Why Your Houseplant Isn't Absorbing Water And How To Fix It

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Your new plant is in a well-drained pot, sitting in an area with its required amount of light, and you are watering and fertilizing it regularly. Despite all this seemingly appropriate attention, your green buddy is not flourishing. When your potted friend is looking under the weather for no apparent reason, its soil may be the culprit. The soil in potted plants may feel like it's holding enough water, but there may be other causes that keep your plant from benefiting from a good drink. 

Give your plants a hefty shot of moisture with a few simple fixes that won't cost you much time or money. Potting soil mixes contain ingredients that help retain moisture. The trouble is that the soil may need some special treatment to do its job. You can whip up a batch of your own mix with this DIY potting soil recipe or follow some easy steps that can revive the soil that already houses your plants. 

How to boost your plant's hydration

In less than an hour, you can send your suffering plant on its journey to recovery. Most commercial potting soils contain peat moss, including the soil in the pot from when you purchased the plant. This additive helps the soil mix retain moisture. However, if your plant is new to the soil mixture or if you forgot to give it a good drink for a while and the soil had dried out, peat moss has difficulty absorbing water with just a standard watering.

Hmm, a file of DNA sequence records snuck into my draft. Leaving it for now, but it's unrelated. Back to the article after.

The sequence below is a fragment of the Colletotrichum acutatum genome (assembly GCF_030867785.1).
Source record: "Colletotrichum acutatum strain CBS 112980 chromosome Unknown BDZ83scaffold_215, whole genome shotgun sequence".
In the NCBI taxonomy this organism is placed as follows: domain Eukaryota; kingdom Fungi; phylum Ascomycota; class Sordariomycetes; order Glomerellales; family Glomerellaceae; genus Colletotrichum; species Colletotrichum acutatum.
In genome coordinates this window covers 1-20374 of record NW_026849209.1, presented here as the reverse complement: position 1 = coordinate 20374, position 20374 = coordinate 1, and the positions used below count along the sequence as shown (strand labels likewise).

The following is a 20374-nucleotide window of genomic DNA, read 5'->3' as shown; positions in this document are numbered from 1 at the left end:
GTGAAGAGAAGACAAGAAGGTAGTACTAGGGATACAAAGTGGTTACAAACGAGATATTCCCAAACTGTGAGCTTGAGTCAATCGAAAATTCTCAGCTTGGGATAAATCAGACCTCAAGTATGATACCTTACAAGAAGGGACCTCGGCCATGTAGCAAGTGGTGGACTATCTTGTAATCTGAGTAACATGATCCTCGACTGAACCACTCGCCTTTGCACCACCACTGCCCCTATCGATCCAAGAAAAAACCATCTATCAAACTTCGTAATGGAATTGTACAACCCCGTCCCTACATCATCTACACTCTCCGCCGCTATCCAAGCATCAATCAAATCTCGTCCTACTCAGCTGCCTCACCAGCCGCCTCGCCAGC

For plants in small or medium-sized pots, try this quick fix. Fill a tub or sink with lukewarm water and submerge the pot to just a bit below its rim. Once the soil appears to be evenly saturated, remove the pot from the water and let it drain in a sink. For larger pots, you can use a surfactant like this one from Amazon to act as a wetting agent before giving it a thorough soaking. These compounds promote water penetration when it's not possible to soak them in another container. 

Salt buildup in potted plants is another possible cause of your plant's dehydrated state. A process called "leaching" can take care of unwanted minerals. First, remove any salt deposits from the topsoil. Then, place your potted plant in a sink and water fully. Once the soil has absorbed the water, water the plant again. Let the excess water drain from the pot. Leaching your plants every four to six months can keep harmful deposits from developing.

Set your soil up for future success

Keeping an eye on the state of your plants' soil is a wise practice, and you should change your indoor plants' soil from time to time. Most commercial potting soil mixes rely heavily on peat moss, but Oregon State University reports that removing peat moss from its natural home contributes to climate change. Peat moss is a powerful carbon sink, and harvesting this plant not only releases problematic amounts of carbon dioxide into the atmosphere, it also threatens wildlife habitats. Peat moss beds take many years to develop and often are found in areas that nurture sensitive animal and plant populations.

You can be an eco-champion by using coconut coir instead of peat moss. This byproduct of commercial coconut farming helps the soil retain water, absorbs water better than peat moss, serves as a sustainable peat moss replacement, and creates a market for waste from the coconut harvest that would otherwise go unused. The two products are similarly priced, so why not opt for the environmentally friendly choice?